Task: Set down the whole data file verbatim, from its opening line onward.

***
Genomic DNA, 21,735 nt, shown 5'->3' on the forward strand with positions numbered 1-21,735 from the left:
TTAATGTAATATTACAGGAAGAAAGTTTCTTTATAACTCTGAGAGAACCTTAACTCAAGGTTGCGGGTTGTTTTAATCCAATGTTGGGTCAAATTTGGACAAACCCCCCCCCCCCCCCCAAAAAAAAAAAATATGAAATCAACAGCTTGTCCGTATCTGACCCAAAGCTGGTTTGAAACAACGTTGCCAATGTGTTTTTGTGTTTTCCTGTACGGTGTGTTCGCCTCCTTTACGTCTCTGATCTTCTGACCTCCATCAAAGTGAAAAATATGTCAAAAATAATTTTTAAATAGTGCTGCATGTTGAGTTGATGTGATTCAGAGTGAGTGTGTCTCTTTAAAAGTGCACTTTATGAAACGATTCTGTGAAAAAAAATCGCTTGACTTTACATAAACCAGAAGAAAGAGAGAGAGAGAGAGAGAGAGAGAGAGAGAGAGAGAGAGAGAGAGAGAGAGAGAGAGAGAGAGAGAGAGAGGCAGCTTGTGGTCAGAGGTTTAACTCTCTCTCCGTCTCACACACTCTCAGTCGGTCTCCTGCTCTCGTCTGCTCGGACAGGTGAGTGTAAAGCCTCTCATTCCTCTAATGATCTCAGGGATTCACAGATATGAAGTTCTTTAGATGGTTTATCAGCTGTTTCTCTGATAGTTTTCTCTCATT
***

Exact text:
Genomic DNA, 21,735 nt, shown 5'->3' on the forward strand with positions numbered 1-21,735 from the left:
TTAATGTAATATTACAGGAAGAAAGTTTCTTTATAACTCTGAGAGAACCTTAACTCAAGGTTGCGGGTTGTTTTAATCCAATGTTGGGTCAAATTTGGACAAACCCCCCCCCCCCCCCCAAAAAAAAAAAATATGAAATCAACAGCTTGTCCGTATCTGACCCAAAGCTGGTTTGAAACAACGTTGCCAATGTGTTTTTGTGTTTTCCTGTACGGTGTGTTCGCCTCCTTTACGTCTCTGATCTTCTGACCTCCATCAAAGTGAAAAATATGTCAAAAATAATTTTTAAATAGTGCTGCATGTTGAGTTGATGTGATTCAGAGTGAGTGTGTCTCTTTAAAAGTGCACTTTATGAAACGATTCTGTGAAAAAAAATCGCTTGACTTTACATAAACCAGAAGAAAGAGAGAGAGAGAGAGAGAGAGAGAGAGAGAGAGAGAGAGAGAGAGAGAGAGAGAGAGAGAGAGAGAGAGAGGCAGCTTGTGGTCAGAGGTTTAACTCTCTCTCCGTCTCACACACTCTCAGTCGGTCTCCTGCTCTCGTCTGCTCGGACAGGTGAGTGTAAAGCCTCTCATTCCTCTAATGATCTCAGGGATTCACAGATATGAAGTTCTTTAGATGGTTTATCAGCTGTTTCTCTGATAGTTTTCTCTCATT